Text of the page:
Oxfam got some headlines last week with ‘World’s 722 biggest companies ‘making $1tn in windfall profits’’.
This is a good example of a ‘killer fact’ – a memorable statistic that summarizes an injustice, in this case a massive windfall for big corporates at a time of global austerity and spiralling food and fuel prices. Here’s my 2019 guide to writing them.
Oxfam’s pretty good at these – remember the sequence of Davos headlines that contributed to pushing inequality up the agenda both at those meetings and more generally? Back in the early noughties, I also had fun with European cows getting over $2 a day in support from the EU’s Common Agriculture Policy – more than half the world’s people were earning at the time.
One key aspect of a killer fact is to prepare in advance for any challenge by being transparent and convincing about showing your working. The Press Release on which the media pieces were based said ‘methodology available on request’ – here it is.
Analysing the profit of the Forbes’ 2023 edition of the ‘Global 2000’ which lists the 2.000 largest public companies in the world we found that 722 companies made a combined windfall profit of $1.09 trillion in 2021 and 1.1 trillion in 2022. A 90% windfall tax on this windfall could generate $941 billion each year 2021 and 2022. A 50% windfall tax would generate $523 billion each year 2021 and 2022.
45 energy corporation (oil and gas companies) made on average $237bn a year in windfall profit in 2021 and 2022.
18 food and beverage companies made on average $14bn a year in windfall profits in 2021 and 2022
9 Aerospace & Defense companies made on average $8bn a year in windfall profits in 2021 and 2022
28 Drugs companies made on average $47bn a year in windfall profits in 2021 and 2022
28 retailers made on average $23 bn a year in windfall profits in 2021 and 2022
The companies in the sample saw their average 2021-2022 total profit increase by 89% compared to their 2017-2020 average total profits.
All numbers are nominal, i.e., not adjusted for inflation.
We define windfall profit as when the 2021-2022 average profit is 10% above the 2017-2020 average. Calculating the windfall profit for both 2021 and 2022 is done relative to the years before inflation and corporate profits took off in 2021.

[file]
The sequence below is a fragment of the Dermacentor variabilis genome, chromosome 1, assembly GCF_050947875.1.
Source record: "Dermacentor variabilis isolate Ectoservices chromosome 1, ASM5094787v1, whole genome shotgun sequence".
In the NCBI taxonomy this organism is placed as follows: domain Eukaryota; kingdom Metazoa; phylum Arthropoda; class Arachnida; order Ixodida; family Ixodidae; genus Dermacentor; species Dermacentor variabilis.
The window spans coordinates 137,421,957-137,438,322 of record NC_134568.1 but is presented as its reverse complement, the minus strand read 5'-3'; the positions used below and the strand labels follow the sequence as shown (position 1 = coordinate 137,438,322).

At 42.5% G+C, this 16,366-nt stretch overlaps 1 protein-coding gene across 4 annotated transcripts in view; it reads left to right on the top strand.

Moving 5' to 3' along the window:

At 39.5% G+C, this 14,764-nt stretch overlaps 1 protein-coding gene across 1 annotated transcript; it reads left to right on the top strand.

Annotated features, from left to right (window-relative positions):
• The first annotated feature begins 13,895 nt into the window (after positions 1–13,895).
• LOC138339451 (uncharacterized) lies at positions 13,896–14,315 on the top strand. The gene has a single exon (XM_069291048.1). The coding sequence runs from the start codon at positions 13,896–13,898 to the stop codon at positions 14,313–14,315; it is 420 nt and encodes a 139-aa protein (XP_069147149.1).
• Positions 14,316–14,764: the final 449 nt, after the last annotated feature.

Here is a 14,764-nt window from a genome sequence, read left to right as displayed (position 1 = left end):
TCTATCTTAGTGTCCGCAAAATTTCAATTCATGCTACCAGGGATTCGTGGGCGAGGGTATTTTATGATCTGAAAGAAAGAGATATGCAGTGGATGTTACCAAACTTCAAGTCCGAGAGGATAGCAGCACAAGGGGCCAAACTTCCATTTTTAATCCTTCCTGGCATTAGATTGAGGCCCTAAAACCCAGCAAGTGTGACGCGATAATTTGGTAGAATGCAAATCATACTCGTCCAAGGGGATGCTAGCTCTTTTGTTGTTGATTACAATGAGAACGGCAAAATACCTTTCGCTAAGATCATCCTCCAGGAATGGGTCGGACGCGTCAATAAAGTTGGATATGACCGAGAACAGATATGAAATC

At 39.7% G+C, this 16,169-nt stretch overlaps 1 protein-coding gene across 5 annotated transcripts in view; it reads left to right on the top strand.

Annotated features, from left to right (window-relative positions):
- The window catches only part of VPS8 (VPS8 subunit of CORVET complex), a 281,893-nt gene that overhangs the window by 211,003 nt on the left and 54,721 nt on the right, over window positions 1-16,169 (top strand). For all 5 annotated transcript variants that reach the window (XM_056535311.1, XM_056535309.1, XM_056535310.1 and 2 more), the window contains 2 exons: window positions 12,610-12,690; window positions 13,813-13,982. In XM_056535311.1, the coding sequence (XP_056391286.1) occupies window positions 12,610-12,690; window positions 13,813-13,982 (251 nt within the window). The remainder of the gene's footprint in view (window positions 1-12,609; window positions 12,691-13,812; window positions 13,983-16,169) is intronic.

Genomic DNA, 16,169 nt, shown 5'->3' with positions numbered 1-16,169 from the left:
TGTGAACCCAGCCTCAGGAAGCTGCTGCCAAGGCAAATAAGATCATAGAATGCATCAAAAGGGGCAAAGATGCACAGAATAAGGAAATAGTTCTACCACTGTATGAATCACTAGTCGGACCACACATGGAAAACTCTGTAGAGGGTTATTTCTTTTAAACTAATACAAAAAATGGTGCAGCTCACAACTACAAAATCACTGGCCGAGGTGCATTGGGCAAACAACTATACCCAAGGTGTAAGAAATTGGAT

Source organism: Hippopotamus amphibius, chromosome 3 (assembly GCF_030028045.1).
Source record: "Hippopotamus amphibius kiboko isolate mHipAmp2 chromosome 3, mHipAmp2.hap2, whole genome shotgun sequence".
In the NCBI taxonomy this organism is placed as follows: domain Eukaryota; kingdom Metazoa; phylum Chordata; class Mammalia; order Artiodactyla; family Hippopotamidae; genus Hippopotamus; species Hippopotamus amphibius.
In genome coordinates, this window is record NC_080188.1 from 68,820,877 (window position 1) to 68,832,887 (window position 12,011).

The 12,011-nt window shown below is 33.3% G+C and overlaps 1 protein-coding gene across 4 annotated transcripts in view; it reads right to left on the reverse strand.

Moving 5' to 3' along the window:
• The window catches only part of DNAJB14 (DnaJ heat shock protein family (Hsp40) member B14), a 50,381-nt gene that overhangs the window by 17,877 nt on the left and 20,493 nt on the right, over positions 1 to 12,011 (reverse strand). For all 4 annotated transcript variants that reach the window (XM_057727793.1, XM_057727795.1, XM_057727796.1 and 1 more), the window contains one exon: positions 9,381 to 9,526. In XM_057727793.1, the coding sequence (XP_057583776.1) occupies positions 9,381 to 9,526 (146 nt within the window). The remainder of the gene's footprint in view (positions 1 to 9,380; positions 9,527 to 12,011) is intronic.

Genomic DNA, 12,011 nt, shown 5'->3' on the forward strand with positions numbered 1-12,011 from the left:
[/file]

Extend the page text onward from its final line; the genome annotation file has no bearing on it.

The analysis is based on the Forbes ‘Global 2000’ list of the 2.000 largest public companies. The methodology that Forbes use to compile the list is available here. Of the 2000 companies, 1.094 have been present on the Forbes list every year since fiscal year 2017. Eliminating the companies that made a loss in 2021 and 2022 reduced the number of companies from 1.094 to 976. Of those companies, 722 (74%) made a windfall profit. Where a company made an average loss in 2017-2020 this was treated as 0 and thus contributing to making the estimated size of windfall profits conservative.
Categorising the Forbes’ ‘Global 2000’ companies according to industrial sector we calculated windfall profits for individual sectors.
All numbers are nominal, i.e. not adjusted for inflation.
Windfall tax revenue is calculated as a tax rate of between 50% to 90% of the windfall profits i.e. for both 2021 and 2022 only the profits 10% above the 2017-2020 average profits are included in the tax base for windfall profits.
Total yearly tax revenue from a 90 percent windfall tax on 2021-2022 windfall profits: $941 bn. The tax revenue concerns the companies’ global profits and cannot be presumed to be allotted to the headquarter country of any the respective companies. As most multinational corporations do not currently provide a country-by-country breakdown of their profits it is not possible to present country level revenue estimates.
Wages and inflation
Oxfam estimates of CEOs across four countries real-term 9 percent pay hike in 2022, while workers’ wages fell by 3 percent. One billion workers in 50 countries took an average pay cut of $685 in 2022, a collective loss of $746 billion in real wages compared to if wages had kept up with inflation. See https://www.oxfam.org/en/press-releases/top-ceos-got-real-term-9-pay-rise-2022-while-workers-worldwide-took-3-pay-cut
There are now 96 energy billionaires with a combined wealth of nearly $432 billion ($50 billion more than in April last year). This is based on the Forbes real time billionaires list as of end April 2022 and end May 2023 https://www.forbes.com/billionaires/’
Although few people will actually read it, getting the methodology both right and in the public domain is crucial. You also need to do it in advance. When the cow fact came out, the phones were jumping off the hook as policy wonks called to fact check before sticking it in the speeches of their ministers. If you put out a ‘killer fact’ and you can’t back it up immediately, the story risks becoming one about NGO misinformation, with real reputational risks involved. A credible guide to how you arrived at the numbers may not deter the trolls, but it will certainly strengthen your chances of keeping the spotlight on the issue that you’re trying to highlight.